As a recent editorial at Princeton University’s newspaper notes, the environment of academia can be extraordinarily difficult on one’s sense of well-being, and the strain and pressure aren’t limited to students. Faculty and staff may find themselves suffering from the intense and highly competitive atmosphere of higher education, especially given recent economic strains on departments across the country. Simply put, keeping or advancing one’s job can seem like an impossible battle, and for some, this may lead an emotional or mental breakdown –potentially resulting in great harm and sorrow, as was this case last week when a University of Alabama at Huntsville professor shot and killed three of her co-workers at a meeting.
The editorial touches upon the need for prevention of such tragedies rather than a full concentration on arming campus police or taking other response measures. Though many colleges and universities across the country and around the world have been ramping up their efforts to bring greater mental health care and therapy services to students, such amenities are not always as available to teachers, and some may feel ashamed or embarrassed about seeking professional help. Just as many of today’s best therapists seek their own therapy in an effort to heal and support themselves while providing a greater service to their clients, modern professors and others in a teaching or care-giving capacity may benefit from taking advantage of treatments to help them overcome professional stress.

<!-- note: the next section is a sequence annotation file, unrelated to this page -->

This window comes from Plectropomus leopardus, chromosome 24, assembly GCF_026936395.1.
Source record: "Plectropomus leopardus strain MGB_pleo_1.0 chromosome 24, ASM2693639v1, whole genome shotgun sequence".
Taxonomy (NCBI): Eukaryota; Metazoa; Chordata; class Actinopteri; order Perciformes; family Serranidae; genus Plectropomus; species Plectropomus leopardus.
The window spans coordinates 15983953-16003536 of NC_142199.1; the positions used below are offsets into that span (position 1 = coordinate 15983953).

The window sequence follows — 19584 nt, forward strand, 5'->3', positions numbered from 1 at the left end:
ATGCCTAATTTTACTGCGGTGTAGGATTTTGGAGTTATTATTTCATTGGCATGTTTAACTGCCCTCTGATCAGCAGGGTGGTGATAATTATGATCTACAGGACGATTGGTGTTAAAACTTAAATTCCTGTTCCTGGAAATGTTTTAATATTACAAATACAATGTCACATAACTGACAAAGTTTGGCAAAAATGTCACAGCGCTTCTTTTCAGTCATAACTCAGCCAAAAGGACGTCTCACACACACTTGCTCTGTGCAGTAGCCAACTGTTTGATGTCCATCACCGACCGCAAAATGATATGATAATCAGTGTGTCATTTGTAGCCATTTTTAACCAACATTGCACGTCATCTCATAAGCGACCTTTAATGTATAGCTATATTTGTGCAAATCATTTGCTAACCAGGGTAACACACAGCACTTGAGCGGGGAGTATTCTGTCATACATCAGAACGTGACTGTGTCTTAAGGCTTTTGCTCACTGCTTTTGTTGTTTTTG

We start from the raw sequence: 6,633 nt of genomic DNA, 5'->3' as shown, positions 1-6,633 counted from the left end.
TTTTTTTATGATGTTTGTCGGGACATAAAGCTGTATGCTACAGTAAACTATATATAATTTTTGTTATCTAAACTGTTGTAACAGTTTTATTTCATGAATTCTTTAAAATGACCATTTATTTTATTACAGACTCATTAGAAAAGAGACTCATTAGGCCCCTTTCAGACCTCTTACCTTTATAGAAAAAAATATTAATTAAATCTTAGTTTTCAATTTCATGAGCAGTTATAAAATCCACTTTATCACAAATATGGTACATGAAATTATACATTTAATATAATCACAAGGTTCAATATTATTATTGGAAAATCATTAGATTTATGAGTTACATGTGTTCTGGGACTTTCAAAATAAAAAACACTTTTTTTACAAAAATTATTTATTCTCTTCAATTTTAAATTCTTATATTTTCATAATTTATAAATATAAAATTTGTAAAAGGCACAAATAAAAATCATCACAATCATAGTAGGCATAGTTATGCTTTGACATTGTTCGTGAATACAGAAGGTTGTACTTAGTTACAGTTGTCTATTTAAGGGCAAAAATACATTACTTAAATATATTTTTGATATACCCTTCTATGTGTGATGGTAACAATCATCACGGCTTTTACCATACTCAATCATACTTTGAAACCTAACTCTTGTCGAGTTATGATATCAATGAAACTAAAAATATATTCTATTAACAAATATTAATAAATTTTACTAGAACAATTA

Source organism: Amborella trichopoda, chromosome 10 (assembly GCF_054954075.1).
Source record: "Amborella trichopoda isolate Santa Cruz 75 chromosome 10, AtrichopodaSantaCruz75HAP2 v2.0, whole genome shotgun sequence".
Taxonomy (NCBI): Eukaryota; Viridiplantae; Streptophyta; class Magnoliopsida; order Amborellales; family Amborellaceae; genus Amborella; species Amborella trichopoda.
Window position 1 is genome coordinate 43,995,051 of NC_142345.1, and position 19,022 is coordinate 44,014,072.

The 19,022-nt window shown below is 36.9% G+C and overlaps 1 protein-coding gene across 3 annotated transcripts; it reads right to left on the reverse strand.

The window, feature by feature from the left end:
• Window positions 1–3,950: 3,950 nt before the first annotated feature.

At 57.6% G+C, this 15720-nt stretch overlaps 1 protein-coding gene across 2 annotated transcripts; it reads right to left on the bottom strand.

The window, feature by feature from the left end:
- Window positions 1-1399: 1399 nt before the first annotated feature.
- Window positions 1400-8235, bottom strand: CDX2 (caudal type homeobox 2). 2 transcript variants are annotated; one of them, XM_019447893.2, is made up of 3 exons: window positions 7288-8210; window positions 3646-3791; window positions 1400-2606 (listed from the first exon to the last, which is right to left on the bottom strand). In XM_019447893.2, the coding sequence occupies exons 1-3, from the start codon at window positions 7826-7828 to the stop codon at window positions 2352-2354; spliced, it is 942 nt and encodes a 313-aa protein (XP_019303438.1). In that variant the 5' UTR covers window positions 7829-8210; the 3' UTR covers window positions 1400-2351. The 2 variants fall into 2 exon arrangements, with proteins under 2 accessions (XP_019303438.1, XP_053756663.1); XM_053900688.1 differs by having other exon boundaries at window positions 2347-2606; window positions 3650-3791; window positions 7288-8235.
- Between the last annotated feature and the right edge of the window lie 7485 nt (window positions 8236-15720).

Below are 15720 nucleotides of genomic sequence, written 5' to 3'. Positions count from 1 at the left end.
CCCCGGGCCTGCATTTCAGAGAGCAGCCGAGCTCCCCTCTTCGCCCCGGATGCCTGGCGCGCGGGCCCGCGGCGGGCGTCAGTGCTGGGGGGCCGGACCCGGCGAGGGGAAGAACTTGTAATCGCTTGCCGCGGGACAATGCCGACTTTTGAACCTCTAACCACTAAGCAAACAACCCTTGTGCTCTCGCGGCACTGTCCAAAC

As the families of last week’s victims and the campus itself mourns and attempts to come to terms with the tragic shooting, other universities may worry that similar issues may appear on their own campuses –issues perhaps best addressed by providing and encouraging the use of therapy and counseling on campus for students, faculty, and beyond.
© Copyright 2010 by By John Smith, therapist in Bellingham, Washington. All Rights Reserved. Permission to publish granted to GoodTherapy.org.
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